Art and Arctic Exploration
Whaling and the Quest for the Northwest Passage
The polar environment captivated the public’s imagination during the seventeenth century when Dutch artists painted the earliest seascapes of the Arctic. They depicted an icy ecosystem navigated by explorers seeking new hunting grounds of a flourishing whaling industry. Based on written descriptions, artists also imagined the dangerous passage of sailors in search of northern routes to Asian markets.
The pursuit of Earth’s riches, national prestige, and personal glory sparked exploration over the next centuries. Scientific inquiry was often a secondary motivation.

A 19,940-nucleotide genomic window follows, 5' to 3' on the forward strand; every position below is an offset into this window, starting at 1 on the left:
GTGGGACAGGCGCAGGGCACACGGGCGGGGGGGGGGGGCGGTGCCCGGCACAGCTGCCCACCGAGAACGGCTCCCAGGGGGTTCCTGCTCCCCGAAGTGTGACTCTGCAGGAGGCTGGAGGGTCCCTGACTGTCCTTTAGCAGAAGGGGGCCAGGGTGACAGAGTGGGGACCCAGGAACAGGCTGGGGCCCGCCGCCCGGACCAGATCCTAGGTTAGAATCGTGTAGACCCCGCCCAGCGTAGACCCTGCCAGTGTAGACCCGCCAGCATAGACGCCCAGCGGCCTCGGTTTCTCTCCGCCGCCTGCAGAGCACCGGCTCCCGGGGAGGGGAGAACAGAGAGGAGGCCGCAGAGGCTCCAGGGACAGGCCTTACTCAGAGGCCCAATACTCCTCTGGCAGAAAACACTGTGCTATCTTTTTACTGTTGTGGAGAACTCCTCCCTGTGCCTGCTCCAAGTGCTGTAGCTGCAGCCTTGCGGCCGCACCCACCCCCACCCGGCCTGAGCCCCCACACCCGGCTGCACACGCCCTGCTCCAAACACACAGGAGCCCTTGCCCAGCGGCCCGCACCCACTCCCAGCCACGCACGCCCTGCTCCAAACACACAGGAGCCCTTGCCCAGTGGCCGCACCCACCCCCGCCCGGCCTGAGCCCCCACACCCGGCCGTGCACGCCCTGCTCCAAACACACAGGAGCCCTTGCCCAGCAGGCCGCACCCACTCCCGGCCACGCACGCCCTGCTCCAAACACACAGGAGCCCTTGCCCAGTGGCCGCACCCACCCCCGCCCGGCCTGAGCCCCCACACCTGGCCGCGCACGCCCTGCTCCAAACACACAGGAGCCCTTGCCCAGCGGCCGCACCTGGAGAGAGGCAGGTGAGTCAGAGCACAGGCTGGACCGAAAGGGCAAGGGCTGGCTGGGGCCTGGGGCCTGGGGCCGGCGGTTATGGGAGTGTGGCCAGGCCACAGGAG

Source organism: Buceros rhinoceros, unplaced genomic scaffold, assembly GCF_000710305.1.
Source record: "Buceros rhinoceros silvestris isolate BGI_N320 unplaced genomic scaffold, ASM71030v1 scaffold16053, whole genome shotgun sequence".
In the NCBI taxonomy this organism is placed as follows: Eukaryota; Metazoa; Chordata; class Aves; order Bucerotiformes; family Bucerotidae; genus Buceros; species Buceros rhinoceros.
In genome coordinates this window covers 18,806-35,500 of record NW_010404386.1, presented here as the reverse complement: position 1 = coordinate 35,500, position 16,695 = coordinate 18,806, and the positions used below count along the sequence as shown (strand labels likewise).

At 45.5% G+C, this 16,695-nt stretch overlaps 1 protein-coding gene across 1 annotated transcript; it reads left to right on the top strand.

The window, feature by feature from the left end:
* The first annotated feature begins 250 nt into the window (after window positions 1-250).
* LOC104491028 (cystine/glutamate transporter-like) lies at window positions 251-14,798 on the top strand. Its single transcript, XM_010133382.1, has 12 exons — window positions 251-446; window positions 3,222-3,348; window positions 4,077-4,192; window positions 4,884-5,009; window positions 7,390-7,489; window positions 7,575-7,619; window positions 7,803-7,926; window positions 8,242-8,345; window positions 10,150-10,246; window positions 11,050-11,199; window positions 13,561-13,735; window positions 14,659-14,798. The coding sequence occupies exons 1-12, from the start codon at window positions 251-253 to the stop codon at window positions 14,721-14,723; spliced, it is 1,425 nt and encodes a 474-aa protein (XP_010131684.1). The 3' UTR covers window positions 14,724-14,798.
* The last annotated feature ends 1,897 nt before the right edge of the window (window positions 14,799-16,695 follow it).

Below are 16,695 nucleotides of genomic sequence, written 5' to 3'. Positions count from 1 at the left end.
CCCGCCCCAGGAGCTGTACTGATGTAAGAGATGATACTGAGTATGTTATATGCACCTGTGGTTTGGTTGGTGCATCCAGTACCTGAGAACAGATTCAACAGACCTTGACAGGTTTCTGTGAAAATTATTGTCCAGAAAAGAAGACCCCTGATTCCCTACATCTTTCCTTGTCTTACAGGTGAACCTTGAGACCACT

Abraham Storck (Dutch, 1644–1708), Dutch Whalers in Spitzbergen, 1690, oil on canvas, Stichting. Rujksmuseum het Zuiderzeemuseum, Amsterdam
Abraham Storck portrays the hunt of a bowhead whale off the frigid coast of Spitzbergen (current day Svalbard). He includes a view of an onshore processing plant that converted whale blubber into oil. By the late seventeenth century, almost 150 whaling ships plied the Arctic waters. The slaughter of these majestic animals literally fueled the Dutch economy. Overhunting resulted in the near extinction of bowhead whales. Seamen began exploring other regions in search of prey, including the oceans teaming with life surrounding Antarctica.
Top banner image: Frederick William Beechey (British, 1796-1856), HMS Hecla in Baffin Bay, illustration from Journal of a Voyage for the Discovery of a Northwest Passage from the Atlantic to the Pacific Performed in the Years, 1819-20 in His Majesty’s Ships Hecla and Griper, 11 x 9 x 1 3/4 in. (28 x 23 x 4.5 cm)